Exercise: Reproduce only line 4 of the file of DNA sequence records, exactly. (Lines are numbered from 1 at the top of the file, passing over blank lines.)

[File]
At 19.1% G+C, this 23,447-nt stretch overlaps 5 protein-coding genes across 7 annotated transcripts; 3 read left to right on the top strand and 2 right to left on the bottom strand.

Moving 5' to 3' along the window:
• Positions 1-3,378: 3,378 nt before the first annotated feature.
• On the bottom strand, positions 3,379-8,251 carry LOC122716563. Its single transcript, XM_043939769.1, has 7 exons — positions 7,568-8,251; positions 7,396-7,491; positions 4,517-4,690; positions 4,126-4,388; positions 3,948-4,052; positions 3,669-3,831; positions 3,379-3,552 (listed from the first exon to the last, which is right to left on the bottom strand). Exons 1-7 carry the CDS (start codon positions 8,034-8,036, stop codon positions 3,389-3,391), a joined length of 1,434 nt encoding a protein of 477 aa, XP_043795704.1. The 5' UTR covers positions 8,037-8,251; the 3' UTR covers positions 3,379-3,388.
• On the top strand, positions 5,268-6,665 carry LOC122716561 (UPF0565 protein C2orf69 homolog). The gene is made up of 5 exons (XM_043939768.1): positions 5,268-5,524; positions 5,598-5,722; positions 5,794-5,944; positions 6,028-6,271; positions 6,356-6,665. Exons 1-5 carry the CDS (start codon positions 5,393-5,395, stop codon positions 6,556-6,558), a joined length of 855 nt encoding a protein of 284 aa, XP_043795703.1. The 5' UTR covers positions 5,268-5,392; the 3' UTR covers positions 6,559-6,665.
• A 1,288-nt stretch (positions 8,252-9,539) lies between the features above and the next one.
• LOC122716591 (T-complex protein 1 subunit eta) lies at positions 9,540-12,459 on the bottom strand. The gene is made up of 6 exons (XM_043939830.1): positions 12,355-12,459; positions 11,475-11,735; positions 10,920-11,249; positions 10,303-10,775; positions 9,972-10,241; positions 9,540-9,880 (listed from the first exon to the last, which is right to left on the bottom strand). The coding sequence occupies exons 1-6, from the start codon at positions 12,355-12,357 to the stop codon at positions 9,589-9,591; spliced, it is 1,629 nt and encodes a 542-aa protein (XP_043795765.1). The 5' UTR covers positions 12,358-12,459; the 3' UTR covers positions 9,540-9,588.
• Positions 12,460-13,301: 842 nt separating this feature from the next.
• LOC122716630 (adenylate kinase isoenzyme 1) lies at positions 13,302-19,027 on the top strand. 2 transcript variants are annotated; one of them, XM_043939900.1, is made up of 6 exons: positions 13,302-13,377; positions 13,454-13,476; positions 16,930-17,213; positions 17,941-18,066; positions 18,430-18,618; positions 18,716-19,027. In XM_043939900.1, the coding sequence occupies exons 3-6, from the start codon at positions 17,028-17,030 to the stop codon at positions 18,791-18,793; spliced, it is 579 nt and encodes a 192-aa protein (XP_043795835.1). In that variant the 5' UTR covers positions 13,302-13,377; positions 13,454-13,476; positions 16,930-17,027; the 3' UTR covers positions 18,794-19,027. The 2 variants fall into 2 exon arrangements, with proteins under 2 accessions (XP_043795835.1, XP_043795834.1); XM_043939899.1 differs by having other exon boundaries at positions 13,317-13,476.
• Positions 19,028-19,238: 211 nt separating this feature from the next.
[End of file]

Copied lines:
• On the bottom strand, positions 3,379-8,251 carry LOC122716563. Its single transcript, XM_043939769.1, has 7 exons — positions 7,568-8,251; positions 7,396-7,491; positions 4,517-4,690; positions 4,126-4,388; positions 3,948-4,052; positions 3,669-3,831; positions 3,379-3,552 (listed from the first exon to the last, which is right to left on the bottom strand). Exons 1-7 carry the CDS (start codon positions 8,034-8,036, stop codon positions 3,389-3,391), a joined length of 1,434 nt encoding a protein of 477 aa, XP_043795704.1. The 5' UTR covers positions 8,037-8,251; the 3' UTR covers positions 3,379-3,388.